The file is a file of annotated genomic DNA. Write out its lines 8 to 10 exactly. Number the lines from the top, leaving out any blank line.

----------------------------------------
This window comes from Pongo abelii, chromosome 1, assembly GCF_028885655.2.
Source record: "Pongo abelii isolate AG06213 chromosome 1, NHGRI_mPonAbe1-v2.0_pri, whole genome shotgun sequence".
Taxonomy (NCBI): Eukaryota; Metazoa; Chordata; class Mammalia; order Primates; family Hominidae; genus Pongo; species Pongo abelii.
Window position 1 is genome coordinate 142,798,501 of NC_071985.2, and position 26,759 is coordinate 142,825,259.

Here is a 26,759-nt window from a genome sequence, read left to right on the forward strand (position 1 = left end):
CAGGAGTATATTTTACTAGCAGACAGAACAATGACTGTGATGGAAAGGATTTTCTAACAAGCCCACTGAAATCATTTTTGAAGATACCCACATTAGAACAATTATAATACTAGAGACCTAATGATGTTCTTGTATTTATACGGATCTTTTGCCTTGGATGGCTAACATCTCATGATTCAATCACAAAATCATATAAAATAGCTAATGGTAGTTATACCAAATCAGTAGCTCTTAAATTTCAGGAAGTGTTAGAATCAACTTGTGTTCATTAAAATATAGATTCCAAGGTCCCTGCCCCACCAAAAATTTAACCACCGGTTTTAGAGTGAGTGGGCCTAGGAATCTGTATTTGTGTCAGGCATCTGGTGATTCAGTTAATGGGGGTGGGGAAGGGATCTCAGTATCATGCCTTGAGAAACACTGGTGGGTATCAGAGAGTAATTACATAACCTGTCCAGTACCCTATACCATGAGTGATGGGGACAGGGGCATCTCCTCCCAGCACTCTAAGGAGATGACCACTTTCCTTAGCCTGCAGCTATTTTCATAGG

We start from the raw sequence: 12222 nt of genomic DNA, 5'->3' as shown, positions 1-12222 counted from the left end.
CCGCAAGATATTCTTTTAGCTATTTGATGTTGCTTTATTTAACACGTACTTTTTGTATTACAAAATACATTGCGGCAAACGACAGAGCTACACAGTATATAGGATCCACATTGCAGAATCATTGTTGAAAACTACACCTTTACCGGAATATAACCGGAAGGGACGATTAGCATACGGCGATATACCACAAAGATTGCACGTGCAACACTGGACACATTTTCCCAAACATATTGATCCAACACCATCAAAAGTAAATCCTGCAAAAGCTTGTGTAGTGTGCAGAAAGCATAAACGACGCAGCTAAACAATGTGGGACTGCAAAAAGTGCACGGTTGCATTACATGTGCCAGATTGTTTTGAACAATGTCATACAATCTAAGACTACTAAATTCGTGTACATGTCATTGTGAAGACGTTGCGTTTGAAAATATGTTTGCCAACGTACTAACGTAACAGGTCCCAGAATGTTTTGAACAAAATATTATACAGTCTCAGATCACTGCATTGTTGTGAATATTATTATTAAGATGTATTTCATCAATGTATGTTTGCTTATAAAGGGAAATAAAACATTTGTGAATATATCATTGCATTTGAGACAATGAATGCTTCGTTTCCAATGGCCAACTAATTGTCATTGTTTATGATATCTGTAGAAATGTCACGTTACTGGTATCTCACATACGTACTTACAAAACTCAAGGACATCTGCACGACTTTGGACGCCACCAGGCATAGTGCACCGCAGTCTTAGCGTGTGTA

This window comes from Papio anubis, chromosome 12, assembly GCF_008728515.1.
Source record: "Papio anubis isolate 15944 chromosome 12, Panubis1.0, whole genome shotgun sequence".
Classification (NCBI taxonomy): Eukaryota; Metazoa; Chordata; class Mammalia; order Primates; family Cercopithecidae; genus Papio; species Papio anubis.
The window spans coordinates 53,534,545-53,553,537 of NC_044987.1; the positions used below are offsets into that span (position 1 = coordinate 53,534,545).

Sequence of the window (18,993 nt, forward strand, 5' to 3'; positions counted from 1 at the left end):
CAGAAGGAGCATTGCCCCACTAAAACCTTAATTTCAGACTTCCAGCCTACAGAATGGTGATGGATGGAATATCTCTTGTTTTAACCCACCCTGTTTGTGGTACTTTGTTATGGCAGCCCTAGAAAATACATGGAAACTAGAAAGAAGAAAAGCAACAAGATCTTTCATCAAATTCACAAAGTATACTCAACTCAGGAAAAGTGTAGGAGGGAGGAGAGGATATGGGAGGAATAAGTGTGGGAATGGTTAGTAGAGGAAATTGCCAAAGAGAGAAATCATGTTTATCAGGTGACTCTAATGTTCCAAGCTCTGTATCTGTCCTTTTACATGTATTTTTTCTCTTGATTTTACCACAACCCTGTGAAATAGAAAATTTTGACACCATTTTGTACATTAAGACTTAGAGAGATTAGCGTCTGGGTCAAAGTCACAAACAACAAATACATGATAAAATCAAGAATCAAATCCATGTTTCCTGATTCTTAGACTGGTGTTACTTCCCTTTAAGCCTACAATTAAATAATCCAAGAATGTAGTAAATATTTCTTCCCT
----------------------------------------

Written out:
CCGCAAGATATTCTTTTAGCTATTTGATGTTGCTTTATTTAACACGTACTTTTTGTATTACAAAATACATTGCGGCAAACGACAGAGCTACACAGTATATAGGATCCACATTGCAGAATCATTGTTGAAAACTACACCTTTACCGGAATATAACCGGAAGGGACGATTAGCATACGGCGATATACCACAAAGATTGCACGTGCAACACTGGACACATTTTCCCAAACATATTGATCCAACACCATCAAAAGTAAATCCTGCAAAAGCTTGTGTAGTGTGCAGAAAGCATAAACGACGCAGCTAAACAATGTGGGACTGCAAAAAGTGCACGGTTGCATTACATGTGCCAGATTGTTTTGAACAATGTCATACAATCTAAGACTACTAAATTCGTGTACATGTCATTGTGAAGACGTTGCGTTTGAAAATATGTTTGCCAACGTACTAACGTAACAGGTCCCAGAATGTTTTGAACAAAATATTATACAGTCTCAGATCACTGCATTGTTGTGAATATTATTATTAAGATGTATTTCATCAATGTATGTTTGCTTATAAAGGGAAATAAAACATTTGTGAATATATCATTGCATTTGAGACAATGAATGCTTCGTTTCCAATGGCCAACTAATTGTCATTGTTTATGATATCTGTAGAAATGTCACGTTACTGGTATCTCACATACGTACTTACAAAACTCAAGGACATCTGCACGACTTTGGACGCCACCAGGCATAGTGCACCGCAGTCTTAGCGTGTGTA

This window comes from Papio anubis, chromosome 12, assembly GCF_008728515.1.
Source record: "Papio anubis isolate 15944 chromosome 12, Panubis1.0, whole genome shotgun sequence".